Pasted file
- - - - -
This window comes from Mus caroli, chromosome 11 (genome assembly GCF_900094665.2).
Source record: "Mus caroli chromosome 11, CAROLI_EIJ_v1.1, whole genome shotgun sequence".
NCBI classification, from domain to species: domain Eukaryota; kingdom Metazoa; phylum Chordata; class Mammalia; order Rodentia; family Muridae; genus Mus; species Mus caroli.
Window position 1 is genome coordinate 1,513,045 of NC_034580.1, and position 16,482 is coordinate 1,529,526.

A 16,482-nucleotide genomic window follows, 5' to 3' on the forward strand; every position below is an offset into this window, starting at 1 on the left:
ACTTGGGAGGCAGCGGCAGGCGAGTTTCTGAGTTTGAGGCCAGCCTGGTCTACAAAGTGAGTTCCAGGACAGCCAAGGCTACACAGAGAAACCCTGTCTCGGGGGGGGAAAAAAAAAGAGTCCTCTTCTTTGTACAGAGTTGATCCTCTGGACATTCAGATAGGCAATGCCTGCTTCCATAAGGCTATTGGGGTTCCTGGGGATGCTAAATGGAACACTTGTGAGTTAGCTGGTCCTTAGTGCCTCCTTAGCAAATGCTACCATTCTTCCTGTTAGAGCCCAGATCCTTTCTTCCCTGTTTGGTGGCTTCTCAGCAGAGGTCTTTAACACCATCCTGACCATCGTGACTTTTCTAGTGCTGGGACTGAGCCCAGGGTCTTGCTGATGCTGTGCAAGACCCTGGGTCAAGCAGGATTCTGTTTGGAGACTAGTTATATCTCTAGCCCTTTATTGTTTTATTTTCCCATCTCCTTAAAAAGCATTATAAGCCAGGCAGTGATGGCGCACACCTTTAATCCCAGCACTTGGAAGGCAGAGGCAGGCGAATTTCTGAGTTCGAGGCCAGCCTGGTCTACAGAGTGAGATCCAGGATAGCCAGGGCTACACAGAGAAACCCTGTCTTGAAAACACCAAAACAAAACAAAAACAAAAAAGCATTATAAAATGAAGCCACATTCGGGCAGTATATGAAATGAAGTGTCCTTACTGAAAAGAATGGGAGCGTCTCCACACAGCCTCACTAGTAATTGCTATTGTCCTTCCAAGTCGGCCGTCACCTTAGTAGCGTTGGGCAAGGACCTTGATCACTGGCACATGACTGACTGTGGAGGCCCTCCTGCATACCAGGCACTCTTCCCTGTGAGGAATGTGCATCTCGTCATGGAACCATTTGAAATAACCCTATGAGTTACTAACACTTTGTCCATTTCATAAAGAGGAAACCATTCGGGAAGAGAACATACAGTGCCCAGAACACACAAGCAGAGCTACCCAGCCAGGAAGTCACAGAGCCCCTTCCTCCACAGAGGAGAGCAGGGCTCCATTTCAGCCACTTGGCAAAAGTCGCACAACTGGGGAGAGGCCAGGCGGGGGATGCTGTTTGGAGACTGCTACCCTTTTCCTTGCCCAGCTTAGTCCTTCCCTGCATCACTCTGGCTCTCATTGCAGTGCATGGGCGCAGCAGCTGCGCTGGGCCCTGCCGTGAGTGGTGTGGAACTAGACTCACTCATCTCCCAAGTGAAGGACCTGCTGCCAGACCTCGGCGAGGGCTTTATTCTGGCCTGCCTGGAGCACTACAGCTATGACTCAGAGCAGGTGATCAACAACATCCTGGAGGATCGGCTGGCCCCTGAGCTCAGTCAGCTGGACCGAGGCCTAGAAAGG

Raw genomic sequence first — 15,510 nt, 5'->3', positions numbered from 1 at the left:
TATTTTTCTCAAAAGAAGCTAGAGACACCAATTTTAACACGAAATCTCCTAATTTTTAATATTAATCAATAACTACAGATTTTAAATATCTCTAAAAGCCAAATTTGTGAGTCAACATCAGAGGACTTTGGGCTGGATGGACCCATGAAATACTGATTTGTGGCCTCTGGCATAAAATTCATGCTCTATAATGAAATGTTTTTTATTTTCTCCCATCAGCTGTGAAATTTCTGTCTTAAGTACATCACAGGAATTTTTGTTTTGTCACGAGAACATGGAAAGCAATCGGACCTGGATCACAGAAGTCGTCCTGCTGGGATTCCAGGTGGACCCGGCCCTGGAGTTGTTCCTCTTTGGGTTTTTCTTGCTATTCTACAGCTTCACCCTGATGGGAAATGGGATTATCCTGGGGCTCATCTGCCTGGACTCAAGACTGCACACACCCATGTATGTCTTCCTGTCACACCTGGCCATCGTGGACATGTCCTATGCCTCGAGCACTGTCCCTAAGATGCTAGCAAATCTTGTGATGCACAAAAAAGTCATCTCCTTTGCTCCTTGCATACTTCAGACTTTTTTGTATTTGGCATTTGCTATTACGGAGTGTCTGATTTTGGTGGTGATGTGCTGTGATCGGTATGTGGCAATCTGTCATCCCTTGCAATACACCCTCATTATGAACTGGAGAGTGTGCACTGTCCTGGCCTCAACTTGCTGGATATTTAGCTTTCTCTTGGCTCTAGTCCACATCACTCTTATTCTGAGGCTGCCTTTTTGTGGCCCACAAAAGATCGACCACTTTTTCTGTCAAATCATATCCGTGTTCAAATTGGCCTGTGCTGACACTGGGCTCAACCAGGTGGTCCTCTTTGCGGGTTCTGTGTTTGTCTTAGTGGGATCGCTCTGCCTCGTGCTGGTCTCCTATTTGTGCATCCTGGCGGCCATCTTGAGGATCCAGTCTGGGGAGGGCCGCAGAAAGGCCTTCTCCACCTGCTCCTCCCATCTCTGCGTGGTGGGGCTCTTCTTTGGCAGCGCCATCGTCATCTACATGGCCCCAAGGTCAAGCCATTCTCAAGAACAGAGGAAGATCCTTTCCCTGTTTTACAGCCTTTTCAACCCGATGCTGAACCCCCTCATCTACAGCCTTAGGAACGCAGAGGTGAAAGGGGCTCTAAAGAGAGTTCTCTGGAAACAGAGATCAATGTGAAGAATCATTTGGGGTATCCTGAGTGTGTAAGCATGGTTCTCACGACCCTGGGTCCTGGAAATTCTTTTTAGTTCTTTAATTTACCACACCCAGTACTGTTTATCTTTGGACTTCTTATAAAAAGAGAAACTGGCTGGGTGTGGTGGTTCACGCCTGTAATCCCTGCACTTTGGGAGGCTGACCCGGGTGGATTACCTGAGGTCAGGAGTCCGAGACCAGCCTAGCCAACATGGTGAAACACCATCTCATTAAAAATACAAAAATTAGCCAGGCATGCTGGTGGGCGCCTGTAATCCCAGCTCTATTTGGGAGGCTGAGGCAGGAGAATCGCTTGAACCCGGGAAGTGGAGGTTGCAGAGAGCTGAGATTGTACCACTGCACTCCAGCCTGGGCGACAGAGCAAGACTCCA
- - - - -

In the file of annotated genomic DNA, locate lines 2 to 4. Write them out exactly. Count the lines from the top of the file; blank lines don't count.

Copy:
Source record: "Mus caroli chromosome 11, CAROLI_EIJ_v1.1, whole genome shotgun sequence".
NCBI classification, from domain to species: domain Eukaryota; kingdom Metazoa; phylum Chordata; class Mammalia; order Rodentia; family Muridae; genus Mus; species Mus caroli.
Window position 1 is genome coordinate 1,513,045 of NC_034580.1, and position 16,482 is coordinate 1,529,526.